Month: April 2017

City Harvest appeal verdict: Six church leaders get reduced jail terms, Kong Hee gets 3½ years



SINGAPORE – A three-judge panel meted out reduced jail sentences for six City Harvest Church (CHC) leaders on convictions of criminal breach of trust and falsification of accounts on Friday morning (April 7).

Church founder Kong Hee will have to spend 3½ years behind bars, in the high-profile case involving the misuse of millions in church money to fund the pop music career of his wife.

He had originally been handed an eight-year jail term in November 2015. His wife, Ms Ho Yeow Sun, whose racy music videos and lavish lifestyle had attracted controversy, did not come to court with him on Friday.

Kong, 52, together with five other church leaders, were found guilty in 2015 of varying charges of criminal breach of trust and falsification of accounts, after a marathon 142-day trial that started in 2013.

The other five are deputy senior pastor Tan Ye Peng, 44; former CHC finance managers Serina Wee, 40, and Sharon Tan, 41; former CHC finance committee member John Lam, 49; and former CHC fund manager Chew Eng Han, 56.

Like Kong, all five had their jail terms reduced after the court, in a split decision, allowed their appeals against conviction and found them guilty of a less serious charge of criminal breach of trust.

Tan Ye Peng originally got 5½ years’ jail. He now has to serve three years and two months.

Chew originally got six years. He now has to serve three years and four months.

Wee originally got five years. She now has to serve 2½ years.

Lam originally received three years. He now has to serve 1½ years.

Sharon Tan originally received 21 months. She now has to serve seven months.

All six have requested for deferment before they start their jail terms.

They had channelled $24 million from CHC’s building fund into sham bonds in music production company Xtron and glass-maker Firna. The money was in fact used to fund the Crossover Project, a church mission to evangelise through the music of Ms Ho.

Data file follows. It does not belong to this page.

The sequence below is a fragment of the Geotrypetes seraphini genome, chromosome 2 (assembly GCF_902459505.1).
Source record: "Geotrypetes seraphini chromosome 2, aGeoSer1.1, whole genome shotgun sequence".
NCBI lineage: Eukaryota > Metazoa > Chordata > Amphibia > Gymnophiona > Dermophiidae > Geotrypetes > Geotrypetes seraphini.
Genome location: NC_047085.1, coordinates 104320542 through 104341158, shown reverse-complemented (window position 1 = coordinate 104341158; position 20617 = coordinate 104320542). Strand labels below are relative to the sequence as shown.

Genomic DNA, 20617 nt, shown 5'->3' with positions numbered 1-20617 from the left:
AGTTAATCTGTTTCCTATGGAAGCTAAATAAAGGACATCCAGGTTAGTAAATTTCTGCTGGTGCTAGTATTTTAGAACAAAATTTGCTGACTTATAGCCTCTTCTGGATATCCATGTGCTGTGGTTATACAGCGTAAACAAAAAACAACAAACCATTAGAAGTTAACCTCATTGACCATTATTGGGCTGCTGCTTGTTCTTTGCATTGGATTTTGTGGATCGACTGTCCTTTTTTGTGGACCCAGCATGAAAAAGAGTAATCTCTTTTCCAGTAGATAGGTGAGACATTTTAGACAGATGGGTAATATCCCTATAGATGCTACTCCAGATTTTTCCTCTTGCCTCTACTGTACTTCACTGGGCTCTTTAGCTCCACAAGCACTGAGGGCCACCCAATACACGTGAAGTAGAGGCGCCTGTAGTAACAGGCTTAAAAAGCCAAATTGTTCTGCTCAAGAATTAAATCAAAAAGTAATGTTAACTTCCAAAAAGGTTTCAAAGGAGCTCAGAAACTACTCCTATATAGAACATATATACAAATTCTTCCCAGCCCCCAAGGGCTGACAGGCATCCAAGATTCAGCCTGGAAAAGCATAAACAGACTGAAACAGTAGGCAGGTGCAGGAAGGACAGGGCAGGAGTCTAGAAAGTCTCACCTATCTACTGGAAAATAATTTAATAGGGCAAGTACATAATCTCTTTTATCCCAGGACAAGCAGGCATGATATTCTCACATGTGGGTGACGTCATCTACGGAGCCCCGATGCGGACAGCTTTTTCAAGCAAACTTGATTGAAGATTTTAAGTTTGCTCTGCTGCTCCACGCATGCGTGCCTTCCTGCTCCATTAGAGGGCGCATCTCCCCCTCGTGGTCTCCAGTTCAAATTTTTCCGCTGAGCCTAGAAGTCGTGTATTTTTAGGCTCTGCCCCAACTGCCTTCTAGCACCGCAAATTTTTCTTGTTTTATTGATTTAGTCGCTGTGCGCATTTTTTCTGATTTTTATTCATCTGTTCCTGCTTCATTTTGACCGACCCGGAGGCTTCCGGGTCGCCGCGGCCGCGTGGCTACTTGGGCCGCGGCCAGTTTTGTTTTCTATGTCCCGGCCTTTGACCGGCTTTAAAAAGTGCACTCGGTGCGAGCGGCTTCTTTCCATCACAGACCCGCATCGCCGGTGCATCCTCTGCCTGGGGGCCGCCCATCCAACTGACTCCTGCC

Later, another $26 million was used to cover up the sham bond investments.

Delivering their ruling, the judges said it is a situation which involved no personal gain on the appellants’ part. They believed that their acts, especially in sham investments, would advance the interest of the church. They accepted that the Crossover project was genuinely endorsed by the church, “even if it was not 100 per cent”.

“None of the appellants could be said to have benefited, and their fault lies in adopting the wrong means,” said the judges.

Kong, fingered as the key man behind the scandal, got the heaviest sentence.

The judges agreed that his overall culpability is the greatest and he provided the overall direction and moral assurance. He also instilled the confidence in the Crossover Project and his wife Sun Ho’s success in the US.

He was one of the main players if not the main player who set the direction in the sham charges, said the judges. His role as the spiritual leader and the breach of trust should be reflected in his sentence, they added.

His lawyer Edwin Tong told reporters: “He (Kong) has told me that he is disappointed with the outcome in terms of the conviction not being overturned.” But he appreciates that the judges said they were acting in the interest of the church, he added.

In November 2015, the six were handed jail terms ranging from 21 months to eight years in what prosecutors called the largest case of misuse of charitable funds in Singapore history.

The prosecution appealed for longer jail terms. The six also appealed, asking for their convictions to be overturned and for shorter jail terms.